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A few months ago I went to see the XX, a young band that won just about every award available in the British music industry this year. Everything about that band is minimal and sparse, from their name to their guitar parts to their beats. They don’t even have a guy playing drums, just a guy playing percussion noises on a sampler. And it works. But I noticed that the audience got most excited near the end of the set, when one song reached a crescendo and the bass player picked up some sticks and started bashing away on a cymbal. There’s nothing like watching and listening to people hit things with sticks.

White Rabbits knows something about that. They often play with two complete drum kits onstage and sometimes with three or more members playing percussion. In parts of the aptly titled song “Percussion Gun,” even the guitars sound more like drums than stringed instruments. The first time I heard the song, I felt certain it was built on a sample from the famous Drummers of Burundi — Adam and the Ants and Bow Wow Wow built their careers sampling that African group. But apparently it’s just the White Rabbits making that awesome racket. Onstage, it’s an incredible sight to see and an exhilarating thing to hear.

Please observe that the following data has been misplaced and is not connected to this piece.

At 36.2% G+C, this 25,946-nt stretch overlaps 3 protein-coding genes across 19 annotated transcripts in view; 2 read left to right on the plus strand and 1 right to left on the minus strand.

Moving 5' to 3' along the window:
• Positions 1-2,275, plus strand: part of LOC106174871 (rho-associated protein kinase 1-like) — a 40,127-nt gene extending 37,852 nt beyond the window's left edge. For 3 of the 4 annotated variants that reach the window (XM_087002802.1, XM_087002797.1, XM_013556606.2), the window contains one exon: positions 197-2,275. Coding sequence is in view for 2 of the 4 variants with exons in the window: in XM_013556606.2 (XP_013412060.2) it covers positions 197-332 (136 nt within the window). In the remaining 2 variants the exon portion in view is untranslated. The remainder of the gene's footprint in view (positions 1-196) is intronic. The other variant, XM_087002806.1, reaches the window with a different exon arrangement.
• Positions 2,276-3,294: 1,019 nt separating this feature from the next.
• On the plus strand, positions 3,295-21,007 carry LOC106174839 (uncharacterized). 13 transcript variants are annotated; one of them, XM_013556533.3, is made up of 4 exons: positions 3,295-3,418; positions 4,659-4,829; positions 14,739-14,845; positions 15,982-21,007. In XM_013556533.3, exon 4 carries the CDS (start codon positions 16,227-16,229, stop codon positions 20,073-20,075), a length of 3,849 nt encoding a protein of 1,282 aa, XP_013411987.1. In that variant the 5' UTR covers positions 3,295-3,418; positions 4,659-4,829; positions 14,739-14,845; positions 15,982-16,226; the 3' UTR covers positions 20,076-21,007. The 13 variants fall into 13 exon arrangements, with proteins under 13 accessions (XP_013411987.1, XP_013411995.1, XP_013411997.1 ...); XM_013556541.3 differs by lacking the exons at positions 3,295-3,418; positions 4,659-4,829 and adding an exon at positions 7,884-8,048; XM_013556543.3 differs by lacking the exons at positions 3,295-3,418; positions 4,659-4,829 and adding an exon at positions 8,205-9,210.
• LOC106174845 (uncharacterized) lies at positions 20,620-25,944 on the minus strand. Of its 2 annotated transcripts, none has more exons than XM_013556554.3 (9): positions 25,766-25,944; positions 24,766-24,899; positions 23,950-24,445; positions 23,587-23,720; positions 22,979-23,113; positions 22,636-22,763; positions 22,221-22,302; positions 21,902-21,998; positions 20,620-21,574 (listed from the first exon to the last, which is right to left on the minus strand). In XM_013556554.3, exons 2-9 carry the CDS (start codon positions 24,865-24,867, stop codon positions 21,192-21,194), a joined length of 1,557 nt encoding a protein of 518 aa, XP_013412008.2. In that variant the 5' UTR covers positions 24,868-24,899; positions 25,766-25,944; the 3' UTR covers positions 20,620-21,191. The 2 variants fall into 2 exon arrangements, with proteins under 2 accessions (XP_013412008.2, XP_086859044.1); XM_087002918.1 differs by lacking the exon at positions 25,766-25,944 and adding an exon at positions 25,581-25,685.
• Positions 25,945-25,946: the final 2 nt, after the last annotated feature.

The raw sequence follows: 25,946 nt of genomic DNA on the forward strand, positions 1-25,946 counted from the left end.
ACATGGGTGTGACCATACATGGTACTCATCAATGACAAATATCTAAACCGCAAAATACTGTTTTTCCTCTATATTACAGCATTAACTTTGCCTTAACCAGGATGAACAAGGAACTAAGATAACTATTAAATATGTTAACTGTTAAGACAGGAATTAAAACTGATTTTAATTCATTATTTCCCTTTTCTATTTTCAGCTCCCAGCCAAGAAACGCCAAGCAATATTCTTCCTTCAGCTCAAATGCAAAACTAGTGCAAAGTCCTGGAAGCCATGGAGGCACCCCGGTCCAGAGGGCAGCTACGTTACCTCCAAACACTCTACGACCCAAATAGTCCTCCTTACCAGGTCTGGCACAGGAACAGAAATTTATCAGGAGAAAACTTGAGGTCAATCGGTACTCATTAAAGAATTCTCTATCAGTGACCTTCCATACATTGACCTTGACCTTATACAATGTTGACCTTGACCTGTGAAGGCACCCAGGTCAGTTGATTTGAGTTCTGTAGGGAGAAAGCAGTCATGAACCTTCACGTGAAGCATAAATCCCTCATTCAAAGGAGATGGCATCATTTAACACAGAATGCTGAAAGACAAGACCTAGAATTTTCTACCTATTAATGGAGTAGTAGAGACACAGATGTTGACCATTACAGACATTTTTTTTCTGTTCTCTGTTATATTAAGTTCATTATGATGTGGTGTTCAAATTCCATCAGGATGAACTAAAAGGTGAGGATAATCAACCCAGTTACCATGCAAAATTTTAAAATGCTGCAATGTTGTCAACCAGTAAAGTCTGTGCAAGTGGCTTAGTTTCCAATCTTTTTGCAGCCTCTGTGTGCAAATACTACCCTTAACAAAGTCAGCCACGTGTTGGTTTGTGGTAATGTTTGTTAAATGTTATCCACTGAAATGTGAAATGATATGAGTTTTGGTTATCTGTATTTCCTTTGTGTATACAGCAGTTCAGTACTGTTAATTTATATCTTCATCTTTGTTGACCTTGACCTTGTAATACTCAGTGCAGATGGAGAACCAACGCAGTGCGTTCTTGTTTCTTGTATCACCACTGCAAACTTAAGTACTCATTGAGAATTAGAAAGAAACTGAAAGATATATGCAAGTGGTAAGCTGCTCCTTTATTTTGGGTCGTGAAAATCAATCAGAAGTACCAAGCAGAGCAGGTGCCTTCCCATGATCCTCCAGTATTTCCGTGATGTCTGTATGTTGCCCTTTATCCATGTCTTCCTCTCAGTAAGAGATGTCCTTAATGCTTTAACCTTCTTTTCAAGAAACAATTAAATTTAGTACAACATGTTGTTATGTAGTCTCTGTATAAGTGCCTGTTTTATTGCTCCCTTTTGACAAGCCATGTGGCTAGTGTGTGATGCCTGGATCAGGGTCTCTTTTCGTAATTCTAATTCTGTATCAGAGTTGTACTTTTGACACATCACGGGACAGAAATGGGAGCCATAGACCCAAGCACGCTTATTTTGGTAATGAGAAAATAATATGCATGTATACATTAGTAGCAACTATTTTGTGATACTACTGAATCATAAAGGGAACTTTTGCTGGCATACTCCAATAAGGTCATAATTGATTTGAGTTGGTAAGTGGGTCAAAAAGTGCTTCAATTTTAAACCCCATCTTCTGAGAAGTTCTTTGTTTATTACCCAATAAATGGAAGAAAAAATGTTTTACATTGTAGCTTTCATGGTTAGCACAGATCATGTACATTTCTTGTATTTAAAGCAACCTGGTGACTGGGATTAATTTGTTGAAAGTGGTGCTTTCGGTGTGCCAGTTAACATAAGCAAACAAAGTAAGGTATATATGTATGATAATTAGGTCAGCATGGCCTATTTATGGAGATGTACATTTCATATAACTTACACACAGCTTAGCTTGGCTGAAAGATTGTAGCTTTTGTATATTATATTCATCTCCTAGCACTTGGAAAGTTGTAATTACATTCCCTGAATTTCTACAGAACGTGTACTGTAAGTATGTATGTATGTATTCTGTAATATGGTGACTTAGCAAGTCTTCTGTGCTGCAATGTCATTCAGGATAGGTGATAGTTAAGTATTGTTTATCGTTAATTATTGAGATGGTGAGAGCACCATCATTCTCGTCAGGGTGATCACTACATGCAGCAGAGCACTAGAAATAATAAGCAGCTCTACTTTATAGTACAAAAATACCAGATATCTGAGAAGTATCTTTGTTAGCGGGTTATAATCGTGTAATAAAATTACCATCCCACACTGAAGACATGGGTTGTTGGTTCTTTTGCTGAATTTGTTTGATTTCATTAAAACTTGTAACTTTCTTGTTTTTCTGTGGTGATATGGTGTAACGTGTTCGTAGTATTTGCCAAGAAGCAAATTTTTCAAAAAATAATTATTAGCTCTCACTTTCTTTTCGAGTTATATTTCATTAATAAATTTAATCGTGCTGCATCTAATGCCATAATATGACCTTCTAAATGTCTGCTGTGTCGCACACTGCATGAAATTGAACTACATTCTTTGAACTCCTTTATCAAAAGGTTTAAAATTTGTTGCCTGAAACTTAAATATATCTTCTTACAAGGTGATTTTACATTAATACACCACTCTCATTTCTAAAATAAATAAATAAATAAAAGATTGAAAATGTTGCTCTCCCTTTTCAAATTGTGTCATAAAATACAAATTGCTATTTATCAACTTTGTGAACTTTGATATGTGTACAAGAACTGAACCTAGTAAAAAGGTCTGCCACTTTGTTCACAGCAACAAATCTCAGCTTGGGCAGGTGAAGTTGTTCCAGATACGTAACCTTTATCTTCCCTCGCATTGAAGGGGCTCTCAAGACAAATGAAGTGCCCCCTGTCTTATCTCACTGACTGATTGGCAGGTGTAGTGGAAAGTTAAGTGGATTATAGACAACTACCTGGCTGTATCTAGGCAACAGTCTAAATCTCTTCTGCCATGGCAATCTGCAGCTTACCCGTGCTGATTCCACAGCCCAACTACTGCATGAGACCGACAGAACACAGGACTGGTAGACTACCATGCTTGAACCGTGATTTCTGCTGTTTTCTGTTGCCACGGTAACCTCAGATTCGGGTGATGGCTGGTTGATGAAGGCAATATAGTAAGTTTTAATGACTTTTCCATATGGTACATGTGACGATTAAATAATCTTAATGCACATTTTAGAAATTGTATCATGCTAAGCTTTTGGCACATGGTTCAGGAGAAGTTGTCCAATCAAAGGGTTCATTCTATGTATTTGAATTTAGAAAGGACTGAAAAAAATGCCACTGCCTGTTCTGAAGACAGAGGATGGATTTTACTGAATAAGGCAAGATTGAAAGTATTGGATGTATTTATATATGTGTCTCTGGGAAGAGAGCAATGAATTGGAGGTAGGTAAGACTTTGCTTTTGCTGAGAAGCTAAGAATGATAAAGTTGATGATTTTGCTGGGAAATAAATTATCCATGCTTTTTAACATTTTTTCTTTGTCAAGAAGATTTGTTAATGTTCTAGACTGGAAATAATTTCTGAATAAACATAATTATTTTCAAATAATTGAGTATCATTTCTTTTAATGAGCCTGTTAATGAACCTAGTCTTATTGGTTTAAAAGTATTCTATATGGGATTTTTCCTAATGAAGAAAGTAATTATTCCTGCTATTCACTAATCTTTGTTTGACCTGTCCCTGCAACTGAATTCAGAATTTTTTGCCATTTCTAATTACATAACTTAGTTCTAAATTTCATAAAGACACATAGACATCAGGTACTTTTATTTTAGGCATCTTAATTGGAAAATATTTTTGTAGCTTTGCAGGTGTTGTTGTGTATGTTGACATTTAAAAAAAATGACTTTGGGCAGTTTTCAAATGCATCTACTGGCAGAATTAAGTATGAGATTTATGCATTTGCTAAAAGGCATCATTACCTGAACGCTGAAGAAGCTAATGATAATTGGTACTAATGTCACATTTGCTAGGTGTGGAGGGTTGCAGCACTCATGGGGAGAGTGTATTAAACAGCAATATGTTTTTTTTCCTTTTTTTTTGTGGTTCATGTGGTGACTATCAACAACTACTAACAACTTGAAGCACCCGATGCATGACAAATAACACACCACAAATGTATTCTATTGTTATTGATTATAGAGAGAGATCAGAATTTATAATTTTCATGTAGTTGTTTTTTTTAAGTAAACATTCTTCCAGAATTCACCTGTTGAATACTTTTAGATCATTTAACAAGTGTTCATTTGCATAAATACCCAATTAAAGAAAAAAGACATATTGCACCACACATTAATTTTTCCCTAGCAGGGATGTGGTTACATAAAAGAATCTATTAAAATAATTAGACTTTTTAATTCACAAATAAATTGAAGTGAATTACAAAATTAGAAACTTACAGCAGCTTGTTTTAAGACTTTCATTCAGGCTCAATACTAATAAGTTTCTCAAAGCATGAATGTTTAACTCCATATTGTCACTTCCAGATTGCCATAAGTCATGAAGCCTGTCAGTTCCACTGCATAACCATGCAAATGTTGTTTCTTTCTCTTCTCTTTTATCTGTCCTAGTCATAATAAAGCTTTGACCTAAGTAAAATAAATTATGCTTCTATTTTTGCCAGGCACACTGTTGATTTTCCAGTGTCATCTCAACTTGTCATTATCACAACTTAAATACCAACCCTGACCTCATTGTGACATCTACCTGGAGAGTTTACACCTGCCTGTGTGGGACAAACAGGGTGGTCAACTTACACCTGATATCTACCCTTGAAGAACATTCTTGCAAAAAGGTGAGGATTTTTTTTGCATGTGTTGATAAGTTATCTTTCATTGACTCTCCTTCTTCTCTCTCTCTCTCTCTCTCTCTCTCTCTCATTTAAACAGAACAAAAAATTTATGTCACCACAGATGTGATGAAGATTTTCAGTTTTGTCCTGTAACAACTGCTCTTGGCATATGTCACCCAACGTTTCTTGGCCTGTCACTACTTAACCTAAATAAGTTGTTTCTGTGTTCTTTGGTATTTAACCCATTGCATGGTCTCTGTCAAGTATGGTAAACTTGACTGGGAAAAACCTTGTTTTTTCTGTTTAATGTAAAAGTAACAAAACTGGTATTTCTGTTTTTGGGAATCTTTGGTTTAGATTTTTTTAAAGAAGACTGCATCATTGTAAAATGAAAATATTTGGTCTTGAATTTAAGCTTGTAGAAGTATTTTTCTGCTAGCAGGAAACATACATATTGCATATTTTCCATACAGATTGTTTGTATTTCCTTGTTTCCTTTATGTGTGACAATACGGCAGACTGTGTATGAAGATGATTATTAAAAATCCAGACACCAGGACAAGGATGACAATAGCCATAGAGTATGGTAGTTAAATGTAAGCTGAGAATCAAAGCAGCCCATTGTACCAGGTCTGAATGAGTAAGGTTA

Originally from Columbia, Missouri, the band now lives in Brooklyn and tours with the likes of the Walkmen and Spoon. Spoon’s Britt Daniel produced the band’s sophomore album, It’s Frightening, with some of his characteristic sense of space. That means we don’t get overwhelming percussion in every song, but when we do, it’s tremendous.

Interpol headlines.

WHITE RABBITS: Soma, Thursday, October 21, 7 p.m. $25. 619-226-7662.

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